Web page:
Do you want to hoard it all up so that you can dive in it like Uncle Scrooge did?

Change
Very soon, Canada will be getting rid of its pennies. There will be no more pennies. How long before the penny disappears?

The penny will no longer be circulated in Canada as of Feb. 4, 2013.

After Feb. 4, cash transactions will have to be rounded to the nearest 5¢ increment, but electronic transactions will still be calculated down to the individual cent. So you may save money by using cash instead of plastic. Well, plastic cards that is. Our bills are also changing (to a type of plastic); the hundred, fifty and twenty dollar bills are already in transition.

The Royal Canadian Mint actually stopped producing pennies in May 2012 and as of February 4, 2013 will no longer distribute pennies. Consumers will still be able to use pennies for transactions indefinitely.When pennies aren’t available then transactions are to be rounded to the nearest five-cent increment “in a fair and transparent manner.” Which means, I guess, that if your total is below the three cent mark (ninety-two cents) you will pay no extra but will save those two cents and if it is above you will pay a nickel, that is, will be charged a few cents more. Does anyone else find this as confusing as I do?

About 35 billion pennies have been minted in Canada since 1908. The modern Canadian penny has a design of two maple leaves on a twig. The maple-leaf design is by G.E. Kruger Gray and was first used in 1937. The composition of the current penny is 94% steel, 1.5% nickel, and 4.5% copper plating or copper-plated zinc and costs 1.6 cents to produce.

I needed purple. There was no purple. I use to use three different colours in my braided laces.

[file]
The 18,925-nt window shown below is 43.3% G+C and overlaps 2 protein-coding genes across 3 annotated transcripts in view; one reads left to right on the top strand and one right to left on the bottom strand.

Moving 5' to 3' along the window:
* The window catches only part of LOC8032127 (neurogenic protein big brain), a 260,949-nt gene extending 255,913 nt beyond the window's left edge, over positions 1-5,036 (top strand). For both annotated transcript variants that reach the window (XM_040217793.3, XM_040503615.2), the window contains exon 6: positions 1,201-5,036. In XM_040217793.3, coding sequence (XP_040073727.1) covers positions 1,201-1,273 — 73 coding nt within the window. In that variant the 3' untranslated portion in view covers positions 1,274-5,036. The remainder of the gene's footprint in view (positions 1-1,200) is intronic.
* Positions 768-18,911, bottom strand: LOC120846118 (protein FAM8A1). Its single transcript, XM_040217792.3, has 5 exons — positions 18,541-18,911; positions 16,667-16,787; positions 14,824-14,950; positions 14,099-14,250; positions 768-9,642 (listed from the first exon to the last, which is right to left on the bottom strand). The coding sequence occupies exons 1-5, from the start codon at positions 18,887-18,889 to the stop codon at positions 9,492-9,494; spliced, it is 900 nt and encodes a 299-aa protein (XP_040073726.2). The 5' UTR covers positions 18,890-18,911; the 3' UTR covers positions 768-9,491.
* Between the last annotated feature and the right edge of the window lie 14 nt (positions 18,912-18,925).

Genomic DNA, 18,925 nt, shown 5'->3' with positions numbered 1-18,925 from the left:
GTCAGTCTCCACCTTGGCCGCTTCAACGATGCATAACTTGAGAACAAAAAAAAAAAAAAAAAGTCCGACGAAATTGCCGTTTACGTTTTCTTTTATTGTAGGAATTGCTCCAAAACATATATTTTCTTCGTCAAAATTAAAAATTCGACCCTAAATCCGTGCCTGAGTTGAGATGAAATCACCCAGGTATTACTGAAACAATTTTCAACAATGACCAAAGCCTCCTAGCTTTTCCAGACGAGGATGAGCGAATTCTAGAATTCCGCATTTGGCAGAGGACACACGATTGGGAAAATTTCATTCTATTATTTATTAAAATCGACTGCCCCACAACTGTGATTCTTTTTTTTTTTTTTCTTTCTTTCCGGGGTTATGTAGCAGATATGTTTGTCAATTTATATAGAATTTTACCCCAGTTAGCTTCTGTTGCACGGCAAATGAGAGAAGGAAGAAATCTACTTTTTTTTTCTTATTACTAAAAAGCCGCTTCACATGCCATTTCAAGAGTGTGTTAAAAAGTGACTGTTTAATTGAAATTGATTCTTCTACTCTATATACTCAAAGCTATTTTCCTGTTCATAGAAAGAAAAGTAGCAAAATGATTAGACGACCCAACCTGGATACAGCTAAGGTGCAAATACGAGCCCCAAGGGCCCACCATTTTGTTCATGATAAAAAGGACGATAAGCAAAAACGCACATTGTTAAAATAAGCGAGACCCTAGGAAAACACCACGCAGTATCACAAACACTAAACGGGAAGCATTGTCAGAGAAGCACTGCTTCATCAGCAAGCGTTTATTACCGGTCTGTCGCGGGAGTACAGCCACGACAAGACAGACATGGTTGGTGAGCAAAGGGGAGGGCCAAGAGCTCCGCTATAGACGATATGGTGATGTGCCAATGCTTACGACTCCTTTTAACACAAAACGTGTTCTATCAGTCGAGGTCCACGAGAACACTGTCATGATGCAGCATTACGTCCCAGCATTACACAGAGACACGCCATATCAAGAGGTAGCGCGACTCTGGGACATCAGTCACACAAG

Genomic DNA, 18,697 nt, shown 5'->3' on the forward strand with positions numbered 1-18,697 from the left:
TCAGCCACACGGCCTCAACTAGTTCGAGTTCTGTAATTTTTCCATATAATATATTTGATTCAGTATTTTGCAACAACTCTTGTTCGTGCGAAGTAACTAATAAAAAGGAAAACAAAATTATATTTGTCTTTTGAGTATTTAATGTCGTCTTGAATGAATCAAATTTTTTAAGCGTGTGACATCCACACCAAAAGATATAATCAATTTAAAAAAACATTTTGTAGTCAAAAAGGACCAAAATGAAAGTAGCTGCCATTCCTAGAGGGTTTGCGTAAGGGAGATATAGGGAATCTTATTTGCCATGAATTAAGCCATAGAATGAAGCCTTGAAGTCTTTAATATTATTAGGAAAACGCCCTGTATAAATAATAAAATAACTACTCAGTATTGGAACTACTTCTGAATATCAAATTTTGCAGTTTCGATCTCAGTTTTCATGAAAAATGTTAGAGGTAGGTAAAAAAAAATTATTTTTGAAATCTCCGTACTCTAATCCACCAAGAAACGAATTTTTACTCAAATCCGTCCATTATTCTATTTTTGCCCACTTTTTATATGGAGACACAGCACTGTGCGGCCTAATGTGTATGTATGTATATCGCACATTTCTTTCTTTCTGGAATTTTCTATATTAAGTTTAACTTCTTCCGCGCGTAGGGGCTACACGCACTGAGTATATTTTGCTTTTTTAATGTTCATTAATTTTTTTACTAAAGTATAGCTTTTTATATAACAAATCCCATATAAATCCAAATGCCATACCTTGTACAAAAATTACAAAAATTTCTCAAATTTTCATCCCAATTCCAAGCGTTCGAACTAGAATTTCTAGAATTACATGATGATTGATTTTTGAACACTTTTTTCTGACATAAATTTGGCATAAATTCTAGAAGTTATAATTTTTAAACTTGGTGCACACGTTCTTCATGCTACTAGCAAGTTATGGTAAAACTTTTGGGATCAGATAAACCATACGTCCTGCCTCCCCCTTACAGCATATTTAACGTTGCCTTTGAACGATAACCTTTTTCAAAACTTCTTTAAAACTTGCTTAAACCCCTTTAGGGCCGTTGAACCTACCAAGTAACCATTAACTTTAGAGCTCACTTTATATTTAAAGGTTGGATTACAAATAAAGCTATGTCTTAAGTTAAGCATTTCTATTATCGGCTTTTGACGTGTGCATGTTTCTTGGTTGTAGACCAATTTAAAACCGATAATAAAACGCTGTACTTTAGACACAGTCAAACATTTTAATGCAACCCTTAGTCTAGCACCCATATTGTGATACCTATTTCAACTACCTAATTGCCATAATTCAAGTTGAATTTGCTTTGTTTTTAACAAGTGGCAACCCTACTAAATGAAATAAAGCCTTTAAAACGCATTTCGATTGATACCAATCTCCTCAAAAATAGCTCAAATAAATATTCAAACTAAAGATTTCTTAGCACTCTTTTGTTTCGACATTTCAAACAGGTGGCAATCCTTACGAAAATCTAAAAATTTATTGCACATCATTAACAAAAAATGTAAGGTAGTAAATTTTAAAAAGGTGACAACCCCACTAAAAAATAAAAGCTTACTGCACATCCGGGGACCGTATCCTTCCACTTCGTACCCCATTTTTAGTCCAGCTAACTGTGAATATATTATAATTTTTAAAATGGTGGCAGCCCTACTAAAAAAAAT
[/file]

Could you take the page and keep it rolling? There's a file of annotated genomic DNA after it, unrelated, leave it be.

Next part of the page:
Has the penny’s time finally come to an end?

What use to cost a penny now costs a nickel or more. Bins of Penny candy are now bins of nickel candy (if you can find them at all). In fact, I can not think of anything that you can buy with just one penny nowadays. You use to be able to buy penny nails. We use to play marbles for a penny a point. You use to be able to buy a marble for a penny (if you could find a store that sold them individually)! I use to play gin rummy for a penny a point. I was a shark!

They say nobody uses cash anymore; the majority of consumer transactions happen electronically.

Businesses will be returning pennies to the financial institutions so they can be sent back to the Mint to be melted down and their metal content recycled. Melting pennies down yourself is frowned upon. Consumers will be able to redeem their pennies at financial institutions indefinitely. In a hundred years time will little old ladies and gentlemen be emptying their piggy banks and toddling off to the bank with their pennies?

Who needs pennies (Or nickels, or dimes, or quarters) anymore?

I do! I need to collect as much change as Uncle Scrooge so that I can swim around in it (just once – can you imagine the bruises).

A penny for your thoughts!